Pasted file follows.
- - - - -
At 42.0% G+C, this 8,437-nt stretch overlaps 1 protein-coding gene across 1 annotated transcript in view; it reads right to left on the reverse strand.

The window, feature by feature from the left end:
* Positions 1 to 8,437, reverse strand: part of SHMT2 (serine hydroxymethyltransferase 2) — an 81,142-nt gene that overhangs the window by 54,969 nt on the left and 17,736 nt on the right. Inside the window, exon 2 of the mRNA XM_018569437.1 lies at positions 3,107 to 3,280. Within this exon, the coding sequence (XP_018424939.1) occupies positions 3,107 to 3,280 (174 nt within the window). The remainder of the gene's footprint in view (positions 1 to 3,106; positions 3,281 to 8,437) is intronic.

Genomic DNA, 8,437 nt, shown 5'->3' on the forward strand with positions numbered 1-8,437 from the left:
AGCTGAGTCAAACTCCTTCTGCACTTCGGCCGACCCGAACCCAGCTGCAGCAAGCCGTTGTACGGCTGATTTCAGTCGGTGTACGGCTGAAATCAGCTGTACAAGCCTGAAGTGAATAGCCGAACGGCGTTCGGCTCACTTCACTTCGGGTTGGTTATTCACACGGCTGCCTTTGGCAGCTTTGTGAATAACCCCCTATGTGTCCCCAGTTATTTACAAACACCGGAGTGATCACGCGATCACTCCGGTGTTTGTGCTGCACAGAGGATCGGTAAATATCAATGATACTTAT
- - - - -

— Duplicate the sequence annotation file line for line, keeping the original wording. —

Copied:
At 42.0% G+C, this 8,437-nt stretch overlaps 1 protein-coding gene across 1 annotated transcript in view; it reads right to left on the reverse strand.

The window, feature by feature from the left end:
* Positions 1 to 8,437, reverse strand: part of SHMT2 (serine hydroxymethyltransferase 2) — an 81,142-nt gene that overhangs the window by 54,969 nt on the left and 17,736 nt on the right. Inside the window, exon 2 of the mRNA XM_018569437.1 lies at positions 3,107 to 3,280. Within this exon, the coding sequence (XP_018424939.1) occupies positions 3,107 to 3,280 (174 nt within the window). The remainder of the gene's footprint in view (positions 1 to 3,106; positions 3,281 to 8,437) is intronic.

Genomic DNA, 8,437 nt, shown 5'->3' on the forward strand with positions numbered 1-8,437 from the left:
AGCTGAGTCAAACTCCTTCTGCACTTCGGCCGACCCGAACCCAGCTGCAGCAAGCCGTTGTACGGCTGATTTCAGTCGGTGTACGGCTGAAATCAGCTGTACAAGCCTGAAGTGAATAGCCGAACGGCGTTCGGCTCACTTCACTTCGGGTTGGTTATTCACACGGCTGCCTTTGGCAGCTTTGTGAATAACCCCCTATGTGTCCCCAGTTATTTACAAACACCGGAGTGATCACGCGATCACTCCGGTGTTTGTGCTGCACAGAGGATCGGTAAATATCAATGATACTTAT